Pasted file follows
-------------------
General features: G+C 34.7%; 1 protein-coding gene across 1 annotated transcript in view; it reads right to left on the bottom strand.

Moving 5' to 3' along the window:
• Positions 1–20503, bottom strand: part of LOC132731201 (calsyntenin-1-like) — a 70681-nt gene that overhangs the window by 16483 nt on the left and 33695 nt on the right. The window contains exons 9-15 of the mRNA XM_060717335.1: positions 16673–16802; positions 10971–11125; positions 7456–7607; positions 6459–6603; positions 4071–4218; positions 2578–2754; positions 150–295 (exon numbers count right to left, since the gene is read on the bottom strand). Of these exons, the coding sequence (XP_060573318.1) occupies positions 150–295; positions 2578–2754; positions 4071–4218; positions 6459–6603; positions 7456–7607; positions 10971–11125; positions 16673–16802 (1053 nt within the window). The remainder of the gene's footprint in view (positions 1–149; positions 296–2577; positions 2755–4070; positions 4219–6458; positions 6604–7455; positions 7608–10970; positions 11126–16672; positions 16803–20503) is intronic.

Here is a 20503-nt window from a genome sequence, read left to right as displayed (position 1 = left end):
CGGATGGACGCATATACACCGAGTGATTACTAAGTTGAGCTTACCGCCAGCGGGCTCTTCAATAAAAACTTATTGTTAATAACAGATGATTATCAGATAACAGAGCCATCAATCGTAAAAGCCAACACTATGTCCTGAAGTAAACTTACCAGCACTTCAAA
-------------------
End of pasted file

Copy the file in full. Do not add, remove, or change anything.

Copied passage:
General features: G+C 34.7%; 1 protein-coding gene across 1 annotated transcript in view; it reads right to left on the bottom strand.

Moving 5' to 3' along the window:
• Positions 1–20503, bottom strand: part of LOC132731201 (calsyntenin-1-like) — a 70681-nt gene that overhangs the window by 16483 nt on the left and 33695 nt on the right. The window contains exons 9-15 of the mRNA XM_060717335.1: positions 16673–16802; positions 10971–11125; positions 7456–7607; positions 6459–6603; positions 4071–4218; positions 2578–2754; positions 150–295 (exon numbers count right to left, since the gene is read on the bottom strand). Of these exons, the coding sequence (XP_060573318.1) occupies positions 150–295; positions 2578–2754; positions 4071–4218; positions 6459–6603; positions 7456–7607; positions 10971–11125; positions 16673–16802 (1053 nt within the window). The remainder of the gene's footprint in view (positions 1–149; positions 296–2577; positions 2755–4070; positions 4219–6458; positions 6604–7455; positions 7608–10970; positions 11126–16672; positions 16803–20503) is intronic.

Here is a 20503-nt window from a genome sequence, read left to right as displayed (position 1 = left end):
CGGATGGACGCATATACACCGAGTGATTACTAAGTTGAGCTTACCGCCAGCGGGCTCTTCAATAAAAACTTATTGTTAATAACAGATGATTATCAGATAACAGAGCCATCAATCGTAAAAGCCAACACTATGTCCTGAAGTAAACTTACCAGCACTTCAAA